This presentation contains "forward-looking statements" within the meaning of the federal securities laws, including the Private Securities Litigation Reform Act of 1995 (Section 27A of the Securities Act of 1933 and Section 21E of the Securities and Exchange Act of 1934). Such statements are inherently subject to risks and uncertainties that may cause actual events and results to differ materially from such statements. Further, forward looking statements are intended to speak only as of the date on which they are made, and we disclaim any duty to update such statements to reflect any changes in management's expectations or any change in the assumptions or circumstances on which such statements are based, whether due to new information, future events, or otherwise. Forward-looking statements are statements that include projections, expectations, or beliefs about future events or results or otherwise are not statements of historical fact. Such statements are often but not always characterized by qualifying words such as "expect," "believe," "anticipate," "estimate," "intend," "plan," "project," and their derivatives, and include but are not limited to statements about expectations for our future operations, production levels, new product launches, sales, profit margins, profitability, operating income, capital expenditures, working capital levels, income taxes, SG&A or other expenses, pre-tax income, earnings, cash flow, and other performance or liquidity measures, as well as any statements regarding potential acquisitions, future economic or industry trends, public health epidemics, or future developments. There can be no assurance that we will realize these expectations, meet our guidance, or that these beliefs will prove correct.
Factors that could influence the matters discussed in such statements include the level of housing starts and sales of existing homes, consumer confidence, trends in disposable income, and general economic conditions. Decreases in these economic indicators could have a negative effect on our business and prospects. Likewise, increases in interest rates, particularly home mortgage rates, and increases in consumer debt or the general rate of inflation, could affect us adversely. The future performance of our business depends in part on our success in conducting and finalizing acquisition negotiations and integrating acquired businesses into our existing operations. Changes in consumer tastes or preferences toward products not produced by us could erode demand for our products. Changes in tariffs or trade policy, or changes in the value of the U.S. dollar versus other currencies, could affect our financial results because a significant portion of our operations are located outside the United States. Strengthening of the U.S. dollar against other currencies could make our products less competitive on the basis of price in markets outside the United States, and strengthening of currencies in Canada and China can have a negative impact on our sales of products produced in those places. Also, economic or political instability in international areas could affect our operations or sources of goods in those areas, as well as demand for our products in international markets. The impact of public health epidemics on employees, customers, suppliers, and the global economy, such as the global coronavirus pandemic currently affecting countries around the world, could also adversely affect our operations and financial performance. In addition, the impact of potential goodwill or intangible asset impairments could affect our financial results. Finally, increases in market prices for petrochemical products can significantly affect the prices we pay for raw materials, and in turn, increase our operating costs and decrease our profitability. Further information about these factors, as well as other factors that could affect our future operations or financial results and the matters discussed in forward-looking statements, is included in Item 1A "Risk Factors" in our recent Form 10-K and Form 10-Q reports filed with the Securities and Exchange Commission. A forward-looking statement is neither a prediction nor a guarantee of future events or circumstances, and those future events or circumstances may not occur.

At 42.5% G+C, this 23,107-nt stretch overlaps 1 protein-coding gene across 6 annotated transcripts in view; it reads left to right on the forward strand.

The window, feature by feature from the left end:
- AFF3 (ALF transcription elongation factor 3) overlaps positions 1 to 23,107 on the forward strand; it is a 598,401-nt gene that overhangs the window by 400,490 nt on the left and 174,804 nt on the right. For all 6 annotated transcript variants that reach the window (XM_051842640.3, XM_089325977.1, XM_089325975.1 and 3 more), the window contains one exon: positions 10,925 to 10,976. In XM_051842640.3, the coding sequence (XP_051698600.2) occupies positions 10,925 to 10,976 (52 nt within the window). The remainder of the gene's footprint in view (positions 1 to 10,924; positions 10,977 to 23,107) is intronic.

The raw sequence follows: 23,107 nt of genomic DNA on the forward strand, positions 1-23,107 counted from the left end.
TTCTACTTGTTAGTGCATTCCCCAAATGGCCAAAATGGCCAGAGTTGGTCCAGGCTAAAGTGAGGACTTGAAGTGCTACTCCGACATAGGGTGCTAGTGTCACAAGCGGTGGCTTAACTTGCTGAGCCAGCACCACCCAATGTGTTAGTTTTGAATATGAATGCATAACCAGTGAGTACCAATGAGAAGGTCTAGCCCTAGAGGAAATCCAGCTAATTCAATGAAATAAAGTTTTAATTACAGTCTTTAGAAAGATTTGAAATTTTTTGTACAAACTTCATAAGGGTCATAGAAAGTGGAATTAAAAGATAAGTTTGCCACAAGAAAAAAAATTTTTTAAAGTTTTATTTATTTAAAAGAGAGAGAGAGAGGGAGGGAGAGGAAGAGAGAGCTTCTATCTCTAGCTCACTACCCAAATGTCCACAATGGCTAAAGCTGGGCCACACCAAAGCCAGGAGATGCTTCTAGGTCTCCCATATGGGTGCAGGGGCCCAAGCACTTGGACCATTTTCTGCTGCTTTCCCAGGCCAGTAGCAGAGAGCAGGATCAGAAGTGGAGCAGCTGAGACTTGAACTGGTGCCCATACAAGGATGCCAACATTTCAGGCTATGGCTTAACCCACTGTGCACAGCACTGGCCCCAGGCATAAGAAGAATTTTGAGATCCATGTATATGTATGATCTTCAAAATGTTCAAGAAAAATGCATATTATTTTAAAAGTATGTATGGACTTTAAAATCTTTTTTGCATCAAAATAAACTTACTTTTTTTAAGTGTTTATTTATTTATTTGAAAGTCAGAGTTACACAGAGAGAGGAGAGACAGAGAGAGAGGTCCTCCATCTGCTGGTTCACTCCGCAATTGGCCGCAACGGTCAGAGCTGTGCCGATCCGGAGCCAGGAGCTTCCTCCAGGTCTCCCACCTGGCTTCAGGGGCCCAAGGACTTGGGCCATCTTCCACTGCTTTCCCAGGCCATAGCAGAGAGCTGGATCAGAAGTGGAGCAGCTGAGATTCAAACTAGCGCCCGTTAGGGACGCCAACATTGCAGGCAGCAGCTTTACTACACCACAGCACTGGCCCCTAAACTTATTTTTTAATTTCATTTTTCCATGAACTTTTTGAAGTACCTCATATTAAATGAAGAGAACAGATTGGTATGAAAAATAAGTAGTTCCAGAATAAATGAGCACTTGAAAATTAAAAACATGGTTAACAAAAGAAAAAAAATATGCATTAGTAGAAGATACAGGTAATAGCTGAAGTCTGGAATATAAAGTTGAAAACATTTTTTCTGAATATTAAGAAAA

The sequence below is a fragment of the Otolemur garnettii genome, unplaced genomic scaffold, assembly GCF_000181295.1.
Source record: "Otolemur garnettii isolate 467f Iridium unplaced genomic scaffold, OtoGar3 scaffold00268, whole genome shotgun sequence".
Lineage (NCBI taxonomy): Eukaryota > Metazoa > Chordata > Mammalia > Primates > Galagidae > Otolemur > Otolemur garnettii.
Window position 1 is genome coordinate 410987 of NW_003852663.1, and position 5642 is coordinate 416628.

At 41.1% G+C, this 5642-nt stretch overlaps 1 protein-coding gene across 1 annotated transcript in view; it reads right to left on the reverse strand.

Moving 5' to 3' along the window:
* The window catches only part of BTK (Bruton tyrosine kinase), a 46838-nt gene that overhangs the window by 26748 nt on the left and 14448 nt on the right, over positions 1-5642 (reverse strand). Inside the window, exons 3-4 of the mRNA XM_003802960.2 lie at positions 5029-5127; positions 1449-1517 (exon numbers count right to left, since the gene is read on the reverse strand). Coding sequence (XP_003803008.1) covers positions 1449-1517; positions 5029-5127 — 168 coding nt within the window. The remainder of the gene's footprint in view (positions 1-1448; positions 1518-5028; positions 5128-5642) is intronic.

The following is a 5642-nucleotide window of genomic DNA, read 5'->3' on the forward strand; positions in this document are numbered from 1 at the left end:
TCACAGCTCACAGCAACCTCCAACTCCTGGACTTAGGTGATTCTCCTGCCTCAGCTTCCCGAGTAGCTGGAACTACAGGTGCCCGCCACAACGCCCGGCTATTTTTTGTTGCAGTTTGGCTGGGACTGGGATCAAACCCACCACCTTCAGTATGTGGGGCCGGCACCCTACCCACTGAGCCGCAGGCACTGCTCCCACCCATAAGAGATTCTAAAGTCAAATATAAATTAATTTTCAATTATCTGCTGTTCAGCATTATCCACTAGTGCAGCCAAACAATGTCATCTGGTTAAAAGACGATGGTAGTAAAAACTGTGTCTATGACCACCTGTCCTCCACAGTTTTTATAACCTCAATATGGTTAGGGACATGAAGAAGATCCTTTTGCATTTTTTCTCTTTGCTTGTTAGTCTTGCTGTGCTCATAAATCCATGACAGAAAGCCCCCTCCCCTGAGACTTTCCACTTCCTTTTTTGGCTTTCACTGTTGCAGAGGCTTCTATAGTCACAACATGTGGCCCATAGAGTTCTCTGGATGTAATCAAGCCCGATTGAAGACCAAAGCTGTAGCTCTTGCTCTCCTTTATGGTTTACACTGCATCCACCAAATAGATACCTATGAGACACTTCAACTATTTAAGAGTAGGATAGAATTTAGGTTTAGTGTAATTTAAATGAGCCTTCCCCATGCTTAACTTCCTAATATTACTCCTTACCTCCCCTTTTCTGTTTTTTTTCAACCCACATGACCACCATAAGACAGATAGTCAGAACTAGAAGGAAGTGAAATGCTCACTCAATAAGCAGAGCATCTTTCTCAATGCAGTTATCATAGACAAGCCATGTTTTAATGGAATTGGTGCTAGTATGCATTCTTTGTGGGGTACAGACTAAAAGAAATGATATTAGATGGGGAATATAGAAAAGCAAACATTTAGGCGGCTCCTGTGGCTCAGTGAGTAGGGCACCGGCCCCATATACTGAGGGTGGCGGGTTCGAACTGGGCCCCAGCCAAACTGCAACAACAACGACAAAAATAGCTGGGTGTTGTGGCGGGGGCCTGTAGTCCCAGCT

CULP AT A GLANCE
Manufactures, sources, and markets mattress fabrics and upholstery fabrics for the furniture and bedding industries in North America and internationally.
Global manufacturing and sourcing operations in the U.S., Canada, China, Haiti, Vietnam, and Turkey.
Major clients include: Ashley Furniture, Casper, Corsicana, Flexsteel, Fusion Furniture, Kuka Home, La-Z-Boy, Resident Home, Serta Simmons Bedding, Tempur+Sealy, and others.
Transformed business model.
Founded in 1972.
Experienced, long-term management team.
Culp Business Segments
Mattress Fabrics- Woven jacquard, knitted, including mattress covers, and converted fabrics for use in the production of bedding products
53% of sales in FY 2021
Upholstery Fabrics- For use in the production of residential and commercial upholstered furniture
47% of sales in FY 2021
CULP KEY FACTS
NYSE : CULP
Annual Indicated Dividend: $0.44
Dividend Yield: 2.57%(1)
52-WeekRange: $7.41 - $17.35 (2)
Shares Outstanding: 12,312,822(2)
FY2021 Revenues: $300 million
Experienced, Long-Term Management Team
Strong Balance Sheet
Total Cash & Investments: $46.9 million(3)
No Outstanding Debt(3)
Shareholders' Equity: $129.0 million(3)
Full-timeEmployees Worldwide : 1,430 (3)
Fiscal Year Ends: Sunday closest to April 30
Public Accounting Firm: Grant Thornton
Corporate Headquarters: High Point, NC
NYSE: CULP - Share Pricing
NYSE: CULP - Share Pricing
Based on annual indicated dividend of $0.44 per share and closing stock price of $17.14 on June 15, 2021.
As of June 15, 2021
As of May 2, 2021
INNOVATION LEADER, FOCUSED ON HIGH PERFORMANCE
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